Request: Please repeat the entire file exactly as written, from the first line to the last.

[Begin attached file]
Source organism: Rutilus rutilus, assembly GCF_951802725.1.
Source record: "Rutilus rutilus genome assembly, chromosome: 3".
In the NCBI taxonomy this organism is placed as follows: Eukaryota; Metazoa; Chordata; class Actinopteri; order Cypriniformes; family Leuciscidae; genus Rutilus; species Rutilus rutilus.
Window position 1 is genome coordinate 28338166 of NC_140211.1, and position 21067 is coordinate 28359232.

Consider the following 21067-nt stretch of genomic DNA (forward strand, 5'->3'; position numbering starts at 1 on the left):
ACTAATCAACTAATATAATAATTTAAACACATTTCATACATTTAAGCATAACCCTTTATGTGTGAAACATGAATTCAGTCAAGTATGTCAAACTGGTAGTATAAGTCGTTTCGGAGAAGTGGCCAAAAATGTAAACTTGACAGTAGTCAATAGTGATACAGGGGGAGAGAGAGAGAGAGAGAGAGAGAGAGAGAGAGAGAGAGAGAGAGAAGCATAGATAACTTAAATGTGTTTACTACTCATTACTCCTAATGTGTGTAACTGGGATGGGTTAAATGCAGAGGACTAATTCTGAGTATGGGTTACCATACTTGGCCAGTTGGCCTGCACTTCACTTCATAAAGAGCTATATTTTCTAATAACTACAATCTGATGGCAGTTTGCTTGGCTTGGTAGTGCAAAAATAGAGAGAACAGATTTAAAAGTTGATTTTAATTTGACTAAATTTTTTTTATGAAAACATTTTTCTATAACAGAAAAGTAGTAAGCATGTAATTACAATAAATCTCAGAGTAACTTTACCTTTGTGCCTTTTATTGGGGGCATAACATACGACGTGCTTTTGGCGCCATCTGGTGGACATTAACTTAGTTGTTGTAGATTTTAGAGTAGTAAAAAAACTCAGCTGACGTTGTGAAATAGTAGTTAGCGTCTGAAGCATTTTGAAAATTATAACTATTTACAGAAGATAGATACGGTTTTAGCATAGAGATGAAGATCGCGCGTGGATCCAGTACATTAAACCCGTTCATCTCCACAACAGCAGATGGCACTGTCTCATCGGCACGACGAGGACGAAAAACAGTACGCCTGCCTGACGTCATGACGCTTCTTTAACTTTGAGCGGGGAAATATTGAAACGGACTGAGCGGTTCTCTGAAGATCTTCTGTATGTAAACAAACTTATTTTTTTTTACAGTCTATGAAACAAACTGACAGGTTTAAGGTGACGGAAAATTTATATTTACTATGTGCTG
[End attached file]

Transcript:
Source organism: Rutilus rutilus, assembly GCF_951802725.1.
Source record: "Rutilus rutilus genome assembly, chromosome: 3".
In the NCBI taxonomy this organism is placed as follows: Eukaryota; Metazoa; Chordata; class Actinopteri; order Cypriniformes; family Leuciscidae; genus Rutilus; species Rutilus rutilus.
Window position 1 is genome coordinate 28338166 of NC_140211.1, and position 21067 is coordinate 28359232.

Consider the following 21067-nt stretch of genomic DNA (forward strand, 5'->3'; position numbering starts at 1 on the left):
ACTAATCAACTAATATAATAATTTAAACACATTTCATACATTTAAGCATAACCCTTTATGTGTGAAACATGAATTCAGTCAAGTATGTCAAACTGGTAGTATAAGTCGTTTCGGAGAAGTGGCCAAAAATGTAAACTTGACAGTAGTCAATAGTGATACAGGGGGAGAGAGAGAGAGAGAGAGAGAGAGAGAGAGAGAGAGAGAGAGAGAAGCATAGATAACTTAAATGTGTTTACTACTCATTACTCCTAATGTGTGTAACTGGGATGGGTTAAATGCAGAGGACTAATTCTGAGTATGGGTTACCATACTTGGCCAGTTGGCCTGCACTTCACTTCATAAAGAGCTATATTTTCTAATAACTACAATCTGATGGCAGTTTGCTTGGCTTGGTAGTGCAAAAATAGAGAGAACAGATTTAAAAGTTGATTTTAATTTGACTAAATTTTTTTTATGAAAACATTTTTCTATAACAGAAAAGTAGTAAGCATGTAATTACAATAAATCTCAGAGTAACTTTACCTTTGTGCCTTTTATTGGGGGCATAACATACGACGTGCTTTTGGCGCCATCTGGTGGACATTAACTTAGTTGTTGTAGATTTTAGAGTAGTAAAAAAACTCAGCTGACGTTGTGAAATAGTAGTTAGCGTCTGAAGCATTTTGAAAATTATAACTATTTACAGAAGATAGATACGGTTTTAGCATAGAGATGAAGATCGCGCGTGGATCCAGTACATTAAACCCGTTCATCTCCACAACAGCAGATGGCACTGTCTCATCGGCACGACGAGGACGAAAAACAGTACGCCTGCCTGACGTCATGACGCTTCTTTAACTTTGAGCGGGGAAATATTGAAACGGACTGAGCGGTTCTCTGAAGATCTTCTGTATGTAAACAAACTTATTTTTTTTTACAGTCTATGAAACAAACTGACAGGTTTAAGGTGACGGAAAATTTATATTTACTATGTGCTG